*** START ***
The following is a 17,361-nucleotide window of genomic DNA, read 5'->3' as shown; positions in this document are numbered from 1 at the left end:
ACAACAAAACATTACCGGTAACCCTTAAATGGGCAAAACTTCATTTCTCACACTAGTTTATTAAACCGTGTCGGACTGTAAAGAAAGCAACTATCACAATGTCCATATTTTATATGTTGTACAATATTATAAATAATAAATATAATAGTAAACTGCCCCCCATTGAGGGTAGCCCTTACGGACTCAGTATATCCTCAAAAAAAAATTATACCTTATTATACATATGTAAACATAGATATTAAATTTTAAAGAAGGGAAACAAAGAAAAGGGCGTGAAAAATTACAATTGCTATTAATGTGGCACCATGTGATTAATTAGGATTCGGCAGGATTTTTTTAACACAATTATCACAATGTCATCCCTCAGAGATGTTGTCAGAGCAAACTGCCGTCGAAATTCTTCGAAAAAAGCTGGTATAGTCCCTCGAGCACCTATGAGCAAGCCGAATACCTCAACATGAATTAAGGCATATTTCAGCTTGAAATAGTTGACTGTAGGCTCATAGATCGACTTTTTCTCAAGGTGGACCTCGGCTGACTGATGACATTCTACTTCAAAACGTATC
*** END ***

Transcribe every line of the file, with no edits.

The following is a 17,361-nucleotide window of genomic DNA, read 5'->3' as shown; positions in this document are numbered from 1 at the left end:
ACAACAAAACATTACCGGTAACCCTTAAATGGGCAAAACTTCATTTCTCACACTAGTTTATTAAACCGTGTCGGACTGTAAAGAAAGCAACTATCACAATGTCCATATTTTATATGTTGTACAATATTATAAATAATAAATATAATAGTAAACTGCCCCCCATTGAGGGTAGCCCTTACGGACTCAGTATATCCTCAAAAAAAAATTATACCTTATTATACATATGTAAACATAGATATTAAATTTTAAAGAAGGGAAACAAAGAAAAGGGCGTGAAAAATTACAATTGCTATTAATGTGGCACCATGTGATTAATTAGGATTCGGCAGGATTTTTTTAACACAATTATCACAATGTCATCCCTCAGAGATGTTGTCAGAGCAAACTGCCGTCGAAATTCTTCGAAAAAAGCTGGTATAGTCCCTCGAGCACCTATGAGCAAGCCGAATACCTCAACATGAATTAAGGCATATTTCAGCTTGAAATAGTTGACTGTAGGCTCATAGATCGACTTTTTCTCAAGGTGGACCTCGGCTGACTGATGACATTCTACTTCAAAACGTATC